"Will I disturb you, Anne?" asked Aunt Fanny, as she settled into an armchair in the living room. She took up the item from the top of the pile in the basket of mending she'd brought with her and clicked her tongue at the large hole in the heel of Uncle Quentin's sock.
"No, Aunt Fanny," said Anne. A book lay open on her lap, but Aunt Fanny wasn't to know Anne hadn't read a single word for some time. She'd been staring out of the window, thinking hard. Anne was the only one of the five at Kirrin Cottage that afternoon.
Julian and Dick had gone into the village to examine a car for sale at Johnson's garage. At seventeen and sixteen respectively, cars occupied more of their thoughts than solving mysteries. Julian hoped to convince their father to buy it. They proposed to keep it at Kirrin Cottage for use in the school holidays, as the garage at their own home was only large enough for their father's car. As they also spent most of their holidays with Aunt Fanny and Uncle Quentin while their parents travelled it appeared to be the best solution.
George had disappeared on a mysterious errand of her own. She'd whistled for Timmy and hurried away directly after breakfast. Anne was hurt she hadn't been invited to go with them.
"Is there anything you'd like to talk about, Anne?" Aunt Fanny had noticed her niece hadn't turned a page in the time she'd darned three socks.It was most unlike Anne as she was a voracious reader.
"No. No, thank you."
Aunt Fanny took up a grey jersey belonging to Dick. The right elbow needed patching. She waited patiently for Anne to change her mind.
"I can ask you anything, Aunt Fanny, can't I?"
"Of course you can."
"You and Uncle Quentin...."
Aunt Fanny thought quickly. Anne was fifteen now. She could guess in which direction this conversation was heading. She folded Dick's jersey and laid it on her lap. Anne's questions would require her full concentration. "What would you like to know, dear?"
"Aunt Fanny, you love Uncle Quentin, don't you?"
"Yes, my dear. I've loved Quentin from the day we first met, over twenty years ago." She smiled, recalling the young man who'd been forced to spend several nights at Kirrin Farm when his car had broken down. The village inn had been full. Farmer Sanders, who'd been enjoying a drink, had offered Quentin a room at the farm until his car was fixed. The following morning, Fanny had gone over to the farm to collect some eggs as their own hens had been off the lay. There she'd met Quentin, who'd been sitting at the kitchen table tucking into eggs and bacon. As soon as she'd looked into his eyes, she'd known he was the one for her.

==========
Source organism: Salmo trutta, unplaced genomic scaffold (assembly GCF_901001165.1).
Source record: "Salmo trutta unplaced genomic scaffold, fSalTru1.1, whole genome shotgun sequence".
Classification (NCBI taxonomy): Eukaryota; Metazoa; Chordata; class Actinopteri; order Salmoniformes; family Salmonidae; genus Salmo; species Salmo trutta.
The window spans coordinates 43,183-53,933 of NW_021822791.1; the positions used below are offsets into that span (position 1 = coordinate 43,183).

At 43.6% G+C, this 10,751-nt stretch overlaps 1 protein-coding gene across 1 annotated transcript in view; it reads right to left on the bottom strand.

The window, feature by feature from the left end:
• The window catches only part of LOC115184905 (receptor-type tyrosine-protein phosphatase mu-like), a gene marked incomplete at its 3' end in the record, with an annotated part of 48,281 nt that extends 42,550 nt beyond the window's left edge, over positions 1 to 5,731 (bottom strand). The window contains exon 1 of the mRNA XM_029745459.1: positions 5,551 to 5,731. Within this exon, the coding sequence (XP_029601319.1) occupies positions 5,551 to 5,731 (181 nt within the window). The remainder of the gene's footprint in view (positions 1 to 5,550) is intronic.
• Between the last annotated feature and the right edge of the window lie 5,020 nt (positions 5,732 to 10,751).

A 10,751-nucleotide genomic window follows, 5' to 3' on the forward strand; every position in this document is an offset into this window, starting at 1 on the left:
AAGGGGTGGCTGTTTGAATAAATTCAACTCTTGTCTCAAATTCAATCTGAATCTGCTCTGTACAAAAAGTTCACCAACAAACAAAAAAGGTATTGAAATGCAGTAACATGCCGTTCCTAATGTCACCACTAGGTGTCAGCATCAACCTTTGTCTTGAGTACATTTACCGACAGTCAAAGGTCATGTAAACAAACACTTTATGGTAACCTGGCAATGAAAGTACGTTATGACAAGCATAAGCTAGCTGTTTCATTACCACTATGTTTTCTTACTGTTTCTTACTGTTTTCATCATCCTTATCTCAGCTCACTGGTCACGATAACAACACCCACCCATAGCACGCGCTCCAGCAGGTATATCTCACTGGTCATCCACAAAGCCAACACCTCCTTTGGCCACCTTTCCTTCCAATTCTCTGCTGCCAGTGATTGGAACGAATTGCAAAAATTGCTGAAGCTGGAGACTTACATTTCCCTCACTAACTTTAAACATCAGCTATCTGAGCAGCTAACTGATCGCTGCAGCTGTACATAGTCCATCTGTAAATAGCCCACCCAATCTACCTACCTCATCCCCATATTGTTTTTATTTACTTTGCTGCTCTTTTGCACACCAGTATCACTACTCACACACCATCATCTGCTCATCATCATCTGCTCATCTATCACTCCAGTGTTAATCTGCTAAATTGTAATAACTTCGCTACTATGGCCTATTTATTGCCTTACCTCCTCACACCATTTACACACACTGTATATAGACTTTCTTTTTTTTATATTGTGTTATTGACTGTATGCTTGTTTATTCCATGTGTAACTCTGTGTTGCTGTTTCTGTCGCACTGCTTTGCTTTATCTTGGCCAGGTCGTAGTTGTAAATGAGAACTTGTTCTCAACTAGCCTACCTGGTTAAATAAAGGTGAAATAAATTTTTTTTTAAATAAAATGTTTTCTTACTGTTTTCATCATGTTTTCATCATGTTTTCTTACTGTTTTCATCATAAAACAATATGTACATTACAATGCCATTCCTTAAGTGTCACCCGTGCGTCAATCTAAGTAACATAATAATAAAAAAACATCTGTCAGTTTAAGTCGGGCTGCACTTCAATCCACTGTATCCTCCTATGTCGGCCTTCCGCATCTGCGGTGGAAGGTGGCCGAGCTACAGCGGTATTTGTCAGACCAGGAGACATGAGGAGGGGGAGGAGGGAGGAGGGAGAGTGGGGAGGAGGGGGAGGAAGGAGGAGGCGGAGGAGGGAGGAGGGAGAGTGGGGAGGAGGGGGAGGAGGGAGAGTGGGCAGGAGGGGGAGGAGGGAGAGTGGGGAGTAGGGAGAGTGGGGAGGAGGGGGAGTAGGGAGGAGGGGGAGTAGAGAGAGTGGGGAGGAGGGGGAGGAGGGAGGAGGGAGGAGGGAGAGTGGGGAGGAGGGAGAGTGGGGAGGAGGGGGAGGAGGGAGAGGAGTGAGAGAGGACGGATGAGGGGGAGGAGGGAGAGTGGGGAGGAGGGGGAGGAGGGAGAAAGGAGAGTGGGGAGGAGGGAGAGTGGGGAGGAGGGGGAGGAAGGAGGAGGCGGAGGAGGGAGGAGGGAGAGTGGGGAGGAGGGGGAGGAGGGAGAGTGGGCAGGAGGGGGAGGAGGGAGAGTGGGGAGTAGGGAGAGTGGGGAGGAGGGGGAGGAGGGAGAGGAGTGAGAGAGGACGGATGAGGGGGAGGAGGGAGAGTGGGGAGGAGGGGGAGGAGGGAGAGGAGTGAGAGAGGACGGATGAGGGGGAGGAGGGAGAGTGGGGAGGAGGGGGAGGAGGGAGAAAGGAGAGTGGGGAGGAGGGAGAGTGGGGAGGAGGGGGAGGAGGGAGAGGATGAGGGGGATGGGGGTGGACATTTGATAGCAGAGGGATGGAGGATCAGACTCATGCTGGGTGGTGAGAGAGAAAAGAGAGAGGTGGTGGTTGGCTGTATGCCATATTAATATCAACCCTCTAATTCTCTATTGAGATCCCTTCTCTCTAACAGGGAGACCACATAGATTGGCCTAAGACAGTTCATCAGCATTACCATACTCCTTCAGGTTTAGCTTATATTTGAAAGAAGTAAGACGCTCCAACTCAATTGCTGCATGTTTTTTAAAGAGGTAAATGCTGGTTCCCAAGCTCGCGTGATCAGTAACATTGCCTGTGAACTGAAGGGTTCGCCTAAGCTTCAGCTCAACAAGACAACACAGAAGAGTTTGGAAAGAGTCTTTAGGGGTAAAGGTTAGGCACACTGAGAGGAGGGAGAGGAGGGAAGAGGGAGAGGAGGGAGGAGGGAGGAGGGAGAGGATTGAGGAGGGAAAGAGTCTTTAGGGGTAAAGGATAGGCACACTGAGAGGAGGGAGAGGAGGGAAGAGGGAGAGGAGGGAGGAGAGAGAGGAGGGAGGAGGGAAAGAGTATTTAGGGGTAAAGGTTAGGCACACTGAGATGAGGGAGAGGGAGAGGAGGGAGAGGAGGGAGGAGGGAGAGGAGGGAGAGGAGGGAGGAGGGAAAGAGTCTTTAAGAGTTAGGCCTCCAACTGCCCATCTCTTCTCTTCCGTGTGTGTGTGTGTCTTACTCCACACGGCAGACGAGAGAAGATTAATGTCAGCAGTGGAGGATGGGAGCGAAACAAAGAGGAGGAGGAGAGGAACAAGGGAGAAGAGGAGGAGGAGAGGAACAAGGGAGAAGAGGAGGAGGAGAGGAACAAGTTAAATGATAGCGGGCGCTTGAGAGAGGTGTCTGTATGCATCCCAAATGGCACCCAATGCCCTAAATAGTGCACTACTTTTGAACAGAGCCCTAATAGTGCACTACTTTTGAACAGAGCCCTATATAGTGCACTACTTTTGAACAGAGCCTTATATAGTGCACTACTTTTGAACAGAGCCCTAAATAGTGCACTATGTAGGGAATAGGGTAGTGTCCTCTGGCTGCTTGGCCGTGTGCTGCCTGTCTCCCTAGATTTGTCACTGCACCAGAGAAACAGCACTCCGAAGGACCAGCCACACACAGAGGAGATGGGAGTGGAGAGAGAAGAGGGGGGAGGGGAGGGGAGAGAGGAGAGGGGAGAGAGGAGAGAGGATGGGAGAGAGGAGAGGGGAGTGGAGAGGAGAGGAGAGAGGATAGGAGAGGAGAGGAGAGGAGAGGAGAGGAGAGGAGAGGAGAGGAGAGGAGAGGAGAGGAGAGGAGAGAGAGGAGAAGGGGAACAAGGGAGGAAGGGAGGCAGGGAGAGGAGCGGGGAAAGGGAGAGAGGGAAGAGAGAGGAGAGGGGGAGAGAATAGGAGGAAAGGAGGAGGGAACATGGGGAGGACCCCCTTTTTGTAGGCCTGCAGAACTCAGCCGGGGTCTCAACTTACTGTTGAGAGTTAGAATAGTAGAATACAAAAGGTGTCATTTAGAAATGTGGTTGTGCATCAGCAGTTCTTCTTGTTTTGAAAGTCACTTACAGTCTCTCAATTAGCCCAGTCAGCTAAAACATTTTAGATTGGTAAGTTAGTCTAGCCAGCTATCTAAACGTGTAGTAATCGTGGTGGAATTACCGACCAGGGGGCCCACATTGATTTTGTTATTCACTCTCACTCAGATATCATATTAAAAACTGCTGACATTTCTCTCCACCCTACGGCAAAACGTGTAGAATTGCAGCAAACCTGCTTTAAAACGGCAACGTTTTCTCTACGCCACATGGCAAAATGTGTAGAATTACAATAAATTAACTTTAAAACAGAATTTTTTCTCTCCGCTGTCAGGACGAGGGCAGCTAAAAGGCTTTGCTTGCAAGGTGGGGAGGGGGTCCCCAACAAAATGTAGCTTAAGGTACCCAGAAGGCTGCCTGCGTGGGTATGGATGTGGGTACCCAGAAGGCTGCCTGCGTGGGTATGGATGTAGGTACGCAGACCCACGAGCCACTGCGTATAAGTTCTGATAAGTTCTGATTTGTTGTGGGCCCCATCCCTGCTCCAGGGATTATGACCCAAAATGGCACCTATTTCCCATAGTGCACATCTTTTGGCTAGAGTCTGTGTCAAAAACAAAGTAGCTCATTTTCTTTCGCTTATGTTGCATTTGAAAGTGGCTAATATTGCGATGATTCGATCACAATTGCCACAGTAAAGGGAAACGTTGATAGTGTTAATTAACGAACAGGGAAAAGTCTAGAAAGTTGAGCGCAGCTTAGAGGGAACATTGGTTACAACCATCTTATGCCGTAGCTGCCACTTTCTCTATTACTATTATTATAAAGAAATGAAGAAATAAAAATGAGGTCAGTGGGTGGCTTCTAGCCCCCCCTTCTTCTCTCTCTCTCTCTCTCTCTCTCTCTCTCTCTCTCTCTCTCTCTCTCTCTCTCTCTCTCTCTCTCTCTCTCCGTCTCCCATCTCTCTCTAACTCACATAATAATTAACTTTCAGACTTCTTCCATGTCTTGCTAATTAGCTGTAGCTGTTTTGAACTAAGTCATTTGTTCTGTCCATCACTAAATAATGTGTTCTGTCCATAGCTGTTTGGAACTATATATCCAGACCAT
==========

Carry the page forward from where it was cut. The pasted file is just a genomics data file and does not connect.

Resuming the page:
"But Uncle Quentin is...."
"Short tempered, forgetful, intolerant, secretive?"
Anne flushed. Uncle Quentin was all of those. "And you still love him?"
"Oh, yes. He loves me too."
"So how did you know you loved him?" burst out Anne.
"Have you met someone, Anne? A boy you think you might be in love with?" Aunt Fanny asked gently. Anne's lowering of her eyelids confirmed her suspicion.
"He came to the school sports day, and the end of term prize giving." Anne looked up at her aunt. What she saw in Aunt Fanny's expression reassured her and she smiled tremulously and somewhat breathlessly continued, "His name is Roger. Roger Casterton."
"Isn't Monica Casterton your Head Prefect?"
"Roger is her older brother. Oh, Aunt Fanny, whenever I look at him, my insides go all gooey and my face feels hot."
Aunt Fanny knew she would have to tread carefully; Anne most likely was experiencing her first crush, but there was a chance it was the quickening.
"You work on the school magazine with Monica, don't you? Did she introduce you to her brother?"
"No, I'm not important enough."
"So you haven't actually spoken to him?"
Anne shook her head.
"Has your mother ever told you about the quickening?" Aunt Fanny gave a silent groan when Anne's face lit up with excitement. She should have realised someone who read as much as Anne did would have come across it.